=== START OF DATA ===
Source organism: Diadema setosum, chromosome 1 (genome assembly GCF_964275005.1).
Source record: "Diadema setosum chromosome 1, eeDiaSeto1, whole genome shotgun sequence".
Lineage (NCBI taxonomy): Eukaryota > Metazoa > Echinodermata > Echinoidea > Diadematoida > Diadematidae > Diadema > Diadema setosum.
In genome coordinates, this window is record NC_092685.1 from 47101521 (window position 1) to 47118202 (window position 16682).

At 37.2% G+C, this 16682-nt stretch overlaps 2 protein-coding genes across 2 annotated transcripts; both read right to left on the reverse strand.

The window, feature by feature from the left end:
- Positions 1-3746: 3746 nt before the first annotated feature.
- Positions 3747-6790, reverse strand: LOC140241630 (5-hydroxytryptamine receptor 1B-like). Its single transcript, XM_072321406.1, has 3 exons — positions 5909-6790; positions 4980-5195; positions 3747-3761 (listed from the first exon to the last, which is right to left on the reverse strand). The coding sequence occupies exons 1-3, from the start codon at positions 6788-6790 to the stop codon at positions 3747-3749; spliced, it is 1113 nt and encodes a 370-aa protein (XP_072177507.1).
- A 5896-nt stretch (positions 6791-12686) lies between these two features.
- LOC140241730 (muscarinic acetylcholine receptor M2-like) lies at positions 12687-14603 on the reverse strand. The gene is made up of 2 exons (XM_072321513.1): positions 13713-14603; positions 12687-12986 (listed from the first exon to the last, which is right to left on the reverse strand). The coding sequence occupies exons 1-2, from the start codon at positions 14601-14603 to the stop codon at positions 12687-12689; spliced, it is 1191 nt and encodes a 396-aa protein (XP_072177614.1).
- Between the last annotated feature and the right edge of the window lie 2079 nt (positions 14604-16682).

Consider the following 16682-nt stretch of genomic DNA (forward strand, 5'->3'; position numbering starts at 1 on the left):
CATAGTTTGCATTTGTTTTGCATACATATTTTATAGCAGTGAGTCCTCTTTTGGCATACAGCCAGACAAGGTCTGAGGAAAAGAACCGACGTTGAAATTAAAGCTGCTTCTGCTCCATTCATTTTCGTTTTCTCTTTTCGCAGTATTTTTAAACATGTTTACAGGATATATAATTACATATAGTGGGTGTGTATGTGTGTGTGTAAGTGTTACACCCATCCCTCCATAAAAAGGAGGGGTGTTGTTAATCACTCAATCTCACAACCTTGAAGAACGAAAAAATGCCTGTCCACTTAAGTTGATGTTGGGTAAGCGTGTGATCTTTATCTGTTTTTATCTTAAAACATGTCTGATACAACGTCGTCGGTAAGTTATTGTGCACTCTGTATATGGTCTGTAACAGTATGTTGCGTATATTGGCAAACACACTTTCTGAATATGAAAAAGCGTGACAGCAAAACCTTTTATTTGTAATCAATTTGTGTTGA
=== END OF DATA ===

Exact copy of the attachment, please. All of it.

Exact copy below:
Source organism: Diadema setosum, chromosome 1 (genome assembly GCF_964275005.1).
Source record: "Diadema setosum chromosome 1, eeDiaSeto1, whole genome shotgun sequence".
Lineage (NCBI taxonomy): Eukaryota > Metazoa > Echinodermata > Echinoidea > Diadematoida > Diadematidae > Diadema > Diadema setosum.
In genome coordinates, this window is record NC_092685.1 from 47101521 (window position 1) to 47118202 (window position 16682).

At 37.2% G+C, this 16682-nt stretch overlaps 2 protein-coding genes across 2 annotated transcripts; both read right to left on the reverse strand.

The window, feature by feature from the left end:
- Positions 1-3746: 3746 nt before the first annotated feature.
- Positions 3747-6790, reverse strand: LOC140241630 (5-hydroxytryptamine receptor 1B-like). Its single transcript, XM_072321406.1, has 3 exons — positions 5909-6790; positions 4980-5195; positions 3747-3761 (listed from the first exon to the last, which is right to left on the reverse strand). The coding sequence occupies exons 1-3, from the start codon at positions 6788-6790 to the stop codon at positions 3747-3749; spliced, it is 1113 nt and encodes a 370-aa protein (XP_072177507.1).
- A 5896-nt stretch (positions 6791-12686) lies between these two features.
- LOC140241730 (muscarinic acetylcholine receptor M2-like) lies at positions 12687-14603 on the reverse strand. The gene is made up of 2 exons (XM_072321513.1): positions 13713-14603; positions 12687-12986 (listed from the first exon to the last, which is right to left on the reverse strand). The coding sequence occupies exons 1-2, from the start codon at positions 14601-14603 to the stop codon at positions 12687-12689; spliced, it is 1191 nt and encodes a 396-aa protein (XP_072177614.1).
- Between the last annotated feature and the right edge of the window lie 2079 nt (positions 14604-16682).

Consider the following 16682-nt stretch of genomic DNA (forward strand, 5'->3'; position numbering starts at 1 on the left):
CATAGTTTGCATTTGTTTTGCATACATATTTTATAGCAGTGAGTCCTCTTTTGGCATACAGCCAGACAAGGTCTGAGGAAAAGAACCGACGTTGAAATTAAAGCTGCTTCTGCTCCATTCATTTTCGTTTTCTCTTTTCGCAGTATTTTTAAACATGTTTACAGGATATATAATTACATATAGTGGGTGTGTATGTGTGTGTGTAAGTGTTACACCCATCCCTCCATAAAAAGGAGGGGTGTTGTTAATCACTCAATCTCACAACCTTGAAGAACGAAAAAATGCCTGTCCACTTAAGTTGATGTTGGGTAAGCGTGTGATCTTTATCTGTTTTTATCTTAAAACATGTCTGATACAACGTCGTCGGTAAGTTATTGTGCACTCTGTATATGGTCTGTAACAGTATGTTGCGTATATTGGCAAACACACTTTCTGAATATGAAAAAGCGTGACAGCAAAACCTTTTATTTGTAATCAATTTGTGTTGA